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In Atlanta, (legal) tiny houses could soon be big news

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City could be one of first in Southeast to allow construction of diminutive domiciles

Big news could be brewing for those hoping to live small in the City of Atlanta.

According to 11 Alive, the city is exploring the possibility of allowing the construction of tiny freestanding homes, which are currently forbidden under city code.

That the city council is even considering such dwellings is significant for the tiny house debate, which has come to the forefront as interest in the residences has risen in recent years.

Recommendations from the city’s planning department encourage the city council to allow for the construction of freestanding homes of less than 750 square feet, provided they are constructed on lots zoned for duplexes.

Will Johnston, a major proponent of tiny houses in Atlanta, has been pushing the measure for years and drumming up interest from Decatur to East Point.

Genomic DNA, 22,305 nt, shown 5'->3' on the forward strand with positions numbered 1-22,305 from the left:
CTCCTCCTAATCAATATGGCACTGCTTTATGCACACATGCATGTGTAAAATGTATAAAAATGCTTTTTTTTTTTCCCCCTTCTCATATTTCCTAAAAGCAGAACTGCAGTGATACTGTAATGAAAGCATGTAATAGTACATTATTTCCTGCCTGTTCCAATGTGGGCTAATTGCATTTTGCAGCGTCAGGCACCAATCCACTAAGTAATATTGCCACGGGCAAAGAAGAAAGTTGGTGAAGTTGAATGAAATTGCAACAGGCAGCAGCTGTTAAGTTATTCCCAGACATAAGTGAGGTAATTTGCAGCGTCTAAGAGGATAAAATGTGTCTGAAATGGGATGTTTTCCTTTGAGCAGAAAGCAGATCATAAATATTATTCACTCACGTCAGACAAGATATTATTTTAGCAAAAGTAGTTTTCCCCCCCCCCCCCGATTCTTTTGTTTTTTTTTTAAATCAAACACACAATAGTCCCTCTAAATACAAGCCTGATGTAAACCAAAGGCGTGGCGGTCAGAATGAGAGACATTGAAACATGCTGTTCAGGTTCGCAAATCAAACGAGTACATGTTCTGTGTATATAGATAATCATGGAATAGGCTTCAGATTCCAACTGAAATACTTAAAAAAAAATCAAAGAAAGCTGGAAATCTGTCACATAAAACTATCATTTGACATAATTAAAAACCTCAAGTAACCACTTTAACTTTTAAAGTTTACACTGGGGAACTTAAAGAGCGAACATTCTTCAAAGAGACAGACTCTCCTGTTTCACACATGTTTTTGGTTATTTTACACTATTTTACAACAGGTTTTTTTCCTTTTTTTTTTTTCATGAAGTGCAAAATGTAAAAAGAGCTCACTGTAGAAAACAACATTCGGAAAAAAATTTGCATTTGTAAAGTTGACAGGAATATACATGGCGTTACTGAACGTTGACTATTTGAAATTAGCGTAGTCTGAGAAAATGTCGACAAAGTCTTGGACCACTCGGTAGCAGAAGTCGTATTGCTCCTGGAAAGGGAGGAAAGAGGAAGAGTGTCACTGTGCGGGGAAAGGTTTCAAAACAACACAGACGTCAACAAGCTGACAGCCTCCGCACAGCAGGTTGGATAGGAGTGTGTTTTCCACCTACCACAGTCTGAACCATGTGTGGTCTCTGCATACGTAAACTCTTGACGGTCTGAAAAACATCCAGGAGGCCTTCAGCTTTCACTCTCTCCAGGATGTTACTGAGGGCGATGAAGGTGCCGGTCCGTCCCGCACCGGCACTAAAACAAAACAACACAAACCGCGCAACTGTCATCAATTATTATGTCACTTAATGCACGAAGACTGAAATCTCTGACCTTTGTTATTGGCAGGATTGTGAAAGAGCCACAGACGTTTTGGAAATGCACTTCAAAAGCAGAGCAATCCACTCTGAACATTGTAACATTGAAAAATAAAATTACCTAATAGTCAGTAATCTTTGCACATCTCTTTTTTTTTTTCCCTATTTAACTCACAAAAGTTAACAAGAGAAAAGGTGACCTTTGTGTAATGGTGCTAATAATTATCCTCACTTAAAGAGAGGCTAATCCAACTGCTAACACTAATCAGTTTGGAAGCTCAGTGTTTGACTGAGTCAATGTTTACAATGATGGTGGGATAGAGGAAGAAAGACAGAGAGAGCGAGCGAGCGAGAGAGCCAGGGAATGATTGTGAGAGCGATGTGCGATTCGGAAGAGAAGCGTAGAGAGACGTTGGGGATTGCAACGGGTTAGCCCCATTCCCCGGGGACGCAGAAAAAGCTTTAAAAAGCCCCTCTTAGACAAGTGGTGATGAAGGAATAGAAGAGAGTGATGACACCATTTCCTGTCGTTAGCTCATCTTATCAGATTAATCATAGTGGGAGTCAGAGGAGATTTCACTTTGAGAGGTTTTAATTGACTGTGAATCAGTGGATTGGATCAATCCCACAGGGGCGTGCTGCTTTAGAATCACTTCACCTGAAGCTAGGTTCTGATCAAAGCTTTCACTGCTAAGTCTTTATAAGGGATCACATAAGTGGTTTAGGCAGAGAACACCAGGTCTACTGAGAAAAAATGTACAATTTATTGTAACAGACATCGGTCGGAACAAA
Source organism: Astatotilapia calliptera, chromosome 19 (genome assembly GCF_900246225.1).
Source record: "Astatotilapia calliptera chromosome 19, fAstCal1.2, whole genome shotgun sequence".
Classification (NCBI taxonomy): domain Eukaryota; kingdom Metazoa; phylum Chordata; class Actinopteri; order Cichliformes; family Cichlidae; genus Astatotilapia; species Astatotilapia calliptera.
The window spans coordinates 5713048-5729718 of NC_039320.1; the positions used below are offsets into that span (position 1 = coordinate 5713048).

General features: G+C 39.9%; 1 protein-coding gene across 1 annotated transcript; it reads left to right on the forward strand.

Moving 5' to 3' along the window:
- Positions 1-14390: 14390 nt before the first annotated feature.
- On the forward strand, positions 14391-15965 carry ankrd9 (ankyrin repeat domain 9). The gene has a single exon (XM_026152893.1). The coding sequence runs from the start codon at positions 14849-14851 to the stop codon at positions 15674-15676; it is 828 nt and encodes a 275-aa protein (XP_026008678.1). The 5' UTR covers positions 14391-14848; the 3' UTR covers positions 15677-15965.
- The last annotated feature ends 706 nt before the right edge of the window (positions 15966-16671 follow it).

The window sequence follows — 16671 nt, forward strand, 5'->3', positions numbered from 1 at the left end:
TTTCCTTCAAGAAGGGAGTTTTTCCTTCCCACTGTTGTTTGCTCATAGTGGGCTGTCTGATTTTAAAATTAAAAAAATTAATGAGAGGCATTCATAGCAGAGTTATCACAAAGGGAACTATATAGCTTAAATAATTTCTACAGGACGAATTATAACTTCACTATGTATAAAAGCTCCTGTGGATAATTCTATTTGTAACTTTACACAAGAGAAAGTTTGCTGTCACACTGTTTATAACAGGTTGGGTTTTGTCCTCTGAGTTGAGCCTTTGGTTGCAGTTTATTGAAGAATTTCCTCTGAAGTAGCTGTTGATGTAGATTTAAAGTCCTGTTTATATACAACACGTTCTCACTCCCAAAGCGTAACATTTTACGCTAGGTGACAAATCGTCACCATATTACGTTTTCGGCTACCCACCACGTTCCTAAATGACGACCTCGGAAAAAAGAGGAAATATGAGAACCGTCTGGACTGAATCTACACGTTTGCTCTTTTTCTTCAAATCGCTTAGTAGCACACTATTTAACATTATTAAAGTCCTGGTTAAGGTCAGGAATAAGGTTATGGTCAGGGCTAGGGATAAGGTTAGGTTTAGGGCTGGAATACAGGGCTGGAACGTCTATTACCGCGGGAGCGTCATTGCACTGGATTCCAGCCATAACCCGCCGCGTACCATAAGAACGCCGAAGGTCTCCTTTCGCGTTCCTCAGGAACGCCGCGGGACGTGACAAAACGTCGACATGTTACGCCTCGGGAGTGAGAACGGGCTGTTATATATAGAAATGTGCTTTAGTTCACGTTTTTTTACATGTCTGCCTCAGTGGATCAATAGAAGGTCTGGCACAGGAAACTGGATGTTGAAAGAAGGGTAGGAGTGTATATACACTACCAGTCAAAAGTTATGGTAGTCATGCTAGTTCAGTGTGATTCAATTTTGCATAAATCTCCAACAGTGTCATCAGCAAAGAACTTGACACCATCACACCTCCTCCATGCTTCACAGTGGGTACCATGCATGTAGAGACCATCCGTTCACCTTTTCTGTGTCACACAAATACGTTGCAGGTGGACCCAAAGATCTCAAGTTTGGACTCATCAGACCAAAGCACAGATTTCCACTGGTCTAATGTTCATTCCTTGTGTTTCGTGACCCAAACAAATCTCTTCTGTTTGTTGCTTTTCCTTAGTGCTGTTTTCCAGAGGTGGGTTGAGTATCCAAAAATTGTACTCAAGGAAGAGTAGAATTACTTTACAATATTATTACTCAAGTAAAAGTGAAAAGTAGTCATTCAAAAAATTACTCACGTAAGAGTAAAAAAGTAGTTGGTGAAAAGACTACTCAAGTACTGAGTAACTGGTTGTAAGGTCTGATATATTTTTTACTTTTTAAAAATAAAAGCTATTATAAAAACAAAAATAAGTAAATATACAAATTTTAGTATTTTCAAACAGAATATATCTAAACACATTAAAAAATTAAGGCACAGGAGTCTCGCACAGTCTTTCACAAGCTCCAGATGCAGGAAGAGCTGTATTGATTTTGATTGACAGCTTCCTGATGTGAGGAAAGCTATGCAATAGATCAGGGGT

The primary attraction to tiny housing—and one that will resonate in increasingly expensive intown neighborhoods—is the cost.

Johnston notes that tiny houses could be built in complexes, similar to condos, and cost buyers just $40,000 each.

An Atlanta City Council vote on the matter should occur in May.

UPDATE: The measure coming to the Council would allow for the construction of tiny houses on lots currently zoned R-5— which allows for accessory dwelling units—and doesn’t increase the number of units allowed to be constructed.

Rather, it allows for the size of the second unit on a site to be less than 750 square feet, making it easier and more economically viable to fit a second residents on lots where it is already allowed. Additionally, the measure would allow for parking requirements for tiny houses to be calculated at a “lodging” ratio, reducing required parking for new small residences.

Neighborhoods with dense R-5 zoning include Grant Park, Inman Park, the residential portion of Midtown, and Home Park.